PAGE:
After my grandpa’s death a couple of years ago, my parents had done much of the planning for their own funerals, but one of the few tasks that remained was writing my dad’s obituary, which prompted me to reflect on not only my dad’s legacy, but my own, as well.
To be sure, regardless of whether or not the behavior was hazing or not, it was clearly wrong. It was homophobic, racist, and sexist, and it is being rightfully condemned by the school, the fraternity, the media, and the general public.
With that said, does it really matter if we call it hazing or not?
At the beginning of the week, 24 college students descended into a basement that for them became the bowels of Hell. They were dehumanized, humiliated, and ultimately broken. The process began with the stripping of their clothes, their identities, and their privacy. It ended after six days with their dignity, humanity, and well-being having been taken away. In between, the students were awoken repeatedly throughout the nights, were forced to simulate sexual acts with others, and had bathroom and eating privileges restricted.
The words above could have described a fraternity-related Hell Week experience. But in fact, they are describing the landmark Stanford Prison Experiment in 1971. Prior to the experiment, Philip Zimbardo and associates meticulously screened a group of students at Stanford University. On all emotional and psychological measures, the students scored between the 40th and 60th percentiles; they were average people. They were randomly assigned to be either guards or prisoners. The experiment was scheduled for 14 days, but in less than a week, the guards had become so intensely sadistic and the prisoners so strikingly submissive, that the experiment was halted for the sake of the safety and well-being of everyone involved. So, what caused a group of average, ordinary students to internalize and radicalize their roles in such a brief period of time? And how does the Stanford Prison Experiment inform our work against hazing?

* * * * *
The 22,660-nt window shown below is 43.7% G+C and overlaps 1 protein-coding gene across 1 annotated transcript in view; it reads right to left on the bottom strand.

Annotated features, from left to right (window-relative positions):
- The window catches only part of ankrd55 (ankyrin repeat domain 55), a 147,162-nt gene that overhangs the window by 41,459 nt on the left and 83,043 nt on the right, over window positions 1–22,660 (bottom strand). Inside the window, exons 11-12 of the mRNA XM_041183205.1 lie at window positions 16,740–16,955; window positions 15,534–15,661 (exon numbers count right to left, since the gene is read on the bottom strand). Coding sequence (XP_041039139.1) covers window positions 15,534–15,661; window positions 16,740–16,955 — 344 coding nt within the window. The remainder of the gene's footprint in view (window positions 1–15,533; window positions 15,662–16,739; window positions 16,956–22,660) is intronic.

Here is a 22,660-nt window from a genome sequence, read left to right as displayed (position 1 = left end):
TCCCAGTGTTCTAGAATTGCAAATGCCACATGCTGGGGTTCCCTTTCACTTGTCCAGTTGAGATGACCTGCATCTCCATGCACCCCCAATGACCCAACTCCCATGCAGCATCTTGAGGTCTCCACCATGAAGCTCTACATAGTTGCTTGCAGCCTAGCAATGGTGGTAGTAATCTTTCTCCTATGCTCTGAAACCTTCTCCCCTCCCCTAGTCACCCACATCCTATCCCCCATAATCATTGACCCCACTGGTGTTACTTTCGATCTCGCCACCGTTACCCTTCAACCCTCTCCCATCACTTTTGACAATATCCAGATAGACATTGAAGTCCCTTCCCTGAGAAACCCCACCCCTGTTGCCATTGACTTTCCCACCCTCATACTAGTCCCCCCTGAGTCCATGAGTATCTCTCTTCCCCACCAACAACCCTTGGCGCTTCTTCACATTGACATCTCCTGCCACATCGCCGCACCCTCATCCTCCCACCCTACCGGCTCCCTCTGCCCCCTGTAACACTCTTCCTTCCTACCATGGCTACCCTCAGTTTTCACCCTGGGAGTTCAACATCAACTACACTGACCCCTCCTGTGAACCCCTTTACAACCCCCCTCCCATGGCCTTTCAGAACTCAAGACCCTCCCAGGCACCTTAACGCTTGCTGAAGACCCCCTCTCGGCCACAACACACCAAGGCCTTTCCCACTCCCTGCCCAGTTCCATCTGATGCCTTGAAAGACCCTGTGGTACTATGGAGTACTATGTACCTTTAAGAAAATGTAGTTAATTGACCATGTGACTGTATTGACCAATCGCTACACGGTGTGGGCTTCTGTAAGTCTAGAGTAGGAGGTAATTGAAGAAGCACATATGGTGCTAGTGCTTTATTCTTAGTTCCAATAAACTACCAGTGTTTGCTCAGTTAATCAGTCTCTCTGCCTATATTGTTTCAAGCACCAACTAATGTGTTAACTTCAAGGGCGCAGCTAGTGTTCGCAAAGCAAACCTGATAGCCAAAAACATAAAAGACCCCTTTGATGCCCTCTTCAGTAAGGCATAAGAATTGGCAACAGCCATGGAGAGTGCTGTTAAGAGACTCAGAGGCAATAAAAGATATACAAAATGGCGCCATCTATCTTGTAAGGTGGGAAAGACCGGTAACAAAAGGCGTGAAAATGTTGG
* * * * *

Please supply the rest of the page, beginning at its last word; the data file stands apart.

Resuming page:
Zimbardo argued in his book The Lucifer Effect: Understanding How Good People Turn Evil that powerful social forces can alter the behavior of ordinary people (Zimbardo, 2007). In his own experiment, good people suddenly became perpetrators of evil as guards or pathologically passive victims as prisoners as a result of the powerful situational forces acting on them. As human beings, we tend to believe in the “essential, unchanging goodness of people,” (Zimbardo, 2007, p. 211). That is, there is a seemingly impermeable boundary between Good and Evil. Bad things are done by bad people. Good things by good people. The Stanford Prison Experiment demonstrated that situations matter, and that the line between Good and Evil is more pliable that we may realize. It is possible for social settings to exert a significant impact on the behavior and mental functioning of individuals and groups.